White light is not always white – and the various shades of blue to yellow to red it casts plays a big role in the design of a space. Here are a few tips and rules to help you make white light a design element inside and out:
Know The Numbers
LED lighting is available in color variants that are classified in Color Temperature (CCT) or Color Rendering Index (CRI). Color Temperature defines the color of light; CRI defines how that light makes colors in the room look.
CRI is measured on a scale of 0 to 100 – the closer to 100, the better colors will look. Higher CRI numbers bring out the vibrancy of each color and tone. You always want to choose a fixture with a CRI above the mid-80s. A CRI of 70 can be used in non-color sensitive areas, such as coves, tray ceilings and toe-kick lighting.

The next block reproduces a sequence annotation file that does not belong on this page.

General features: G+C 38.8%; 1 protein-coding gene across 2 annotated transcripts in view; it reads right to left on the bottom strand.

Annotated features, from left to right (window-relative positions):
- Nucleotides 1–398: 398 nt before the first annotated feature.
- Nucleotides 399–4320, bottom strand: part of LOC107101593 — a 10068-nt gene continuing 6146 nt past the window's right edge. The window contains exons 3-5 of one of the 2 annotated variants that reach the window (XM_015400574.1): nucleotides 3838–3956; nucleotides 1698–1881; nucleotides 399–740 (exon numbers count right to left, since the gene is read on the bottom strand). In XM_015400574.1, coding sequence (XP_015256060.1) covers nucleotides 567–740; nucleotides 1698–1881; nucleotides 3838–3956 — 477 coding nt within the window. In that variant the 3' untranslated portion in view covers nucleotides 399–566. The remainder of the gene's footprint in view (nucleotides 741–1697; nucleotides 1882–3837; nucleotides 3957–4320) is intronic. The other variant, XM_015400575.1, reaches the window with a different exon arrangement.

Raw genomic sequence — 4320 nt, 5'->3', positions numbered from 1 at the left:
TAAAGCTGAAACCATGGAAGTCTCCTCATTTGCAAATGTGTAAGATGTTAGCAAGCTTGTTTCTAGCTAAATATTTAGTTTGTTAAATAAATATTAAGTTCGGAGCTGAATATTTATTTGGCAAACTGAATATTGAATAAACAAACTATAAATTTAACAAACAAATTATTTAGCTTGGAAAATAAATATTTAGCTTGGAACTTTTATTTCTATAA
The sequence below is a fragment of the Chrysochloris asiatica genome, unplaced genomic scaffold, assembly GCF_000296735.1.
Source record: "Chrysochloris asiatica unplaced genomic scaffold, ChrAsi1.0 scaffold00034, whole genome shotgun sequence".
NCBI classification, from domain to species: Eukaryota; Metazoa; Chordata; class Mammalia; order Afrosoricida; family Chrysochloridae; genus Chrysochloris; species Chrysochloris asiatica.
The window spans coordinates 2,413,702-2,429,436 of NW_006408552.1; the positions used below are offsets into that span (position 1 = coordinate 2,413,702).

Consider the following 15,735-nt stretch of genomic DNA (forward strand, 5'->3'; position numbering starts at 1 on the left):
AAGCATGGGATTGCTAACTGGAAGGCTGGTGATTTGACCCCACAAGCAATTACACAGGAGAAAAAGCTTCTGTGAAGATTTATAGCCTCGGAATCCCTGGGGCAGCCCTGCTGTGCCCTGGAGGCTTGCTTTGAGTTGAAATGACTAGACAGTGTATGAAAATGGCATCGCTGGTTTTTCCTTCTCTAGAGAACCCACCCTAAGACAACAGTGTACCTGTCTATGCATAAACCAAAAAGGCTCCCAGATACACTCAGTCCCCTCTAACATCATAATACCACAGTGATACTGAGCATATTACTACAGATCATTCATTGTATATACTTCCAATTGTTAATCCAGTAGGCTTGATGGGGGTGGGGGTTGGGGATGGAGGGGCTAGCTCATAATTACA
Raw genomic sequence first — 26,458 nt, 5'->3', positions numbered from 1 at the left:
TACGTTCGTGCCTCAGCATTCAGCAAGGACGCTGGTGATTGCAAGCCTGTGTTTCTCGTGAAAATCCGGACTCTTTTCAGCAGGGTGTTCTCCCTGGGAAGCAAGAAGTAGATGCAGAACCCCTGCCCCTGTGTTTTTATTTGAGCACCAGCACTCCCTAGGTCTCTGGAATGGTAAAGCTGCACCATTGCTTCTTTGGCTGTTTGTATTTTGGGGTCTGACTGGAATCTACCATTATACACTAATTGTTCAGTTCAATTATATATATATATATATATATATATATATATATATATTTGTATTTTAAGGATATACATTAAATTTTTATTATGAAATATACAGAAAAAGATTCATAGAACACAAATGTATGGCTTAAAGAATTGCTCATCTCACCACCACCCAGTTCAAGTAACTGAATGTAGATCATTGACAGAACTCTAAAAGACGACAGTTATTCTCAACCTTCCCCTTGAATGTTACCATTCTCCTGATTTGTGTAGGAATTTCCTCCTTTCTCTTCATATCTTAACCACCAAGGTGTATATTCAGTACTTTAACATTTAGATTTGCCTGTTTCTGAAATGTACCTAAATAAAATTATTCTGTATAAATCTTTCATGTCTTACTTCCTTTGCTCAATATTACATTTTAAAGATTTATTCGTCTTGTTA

The most commonly used color temperatures are 2700K, 3000K and 4000K. A color temperature that matches the environment will bring out the richness of each tone. Conversely, using warmer light on cool surroundings or cool light on warm elements will result in unappealing grey overtones.
•Use 2700K if the area being lit contains wood, earth tones, beige neutrals, yellow, orange or brown.
•Use 3000K if the space contains stainless steel, black, white, grey neutrals, blue, purple or deep reds.
•4000K is not recommended for task or general illumination inside North American homes. It will feel cold and somewhat unwelcoming.
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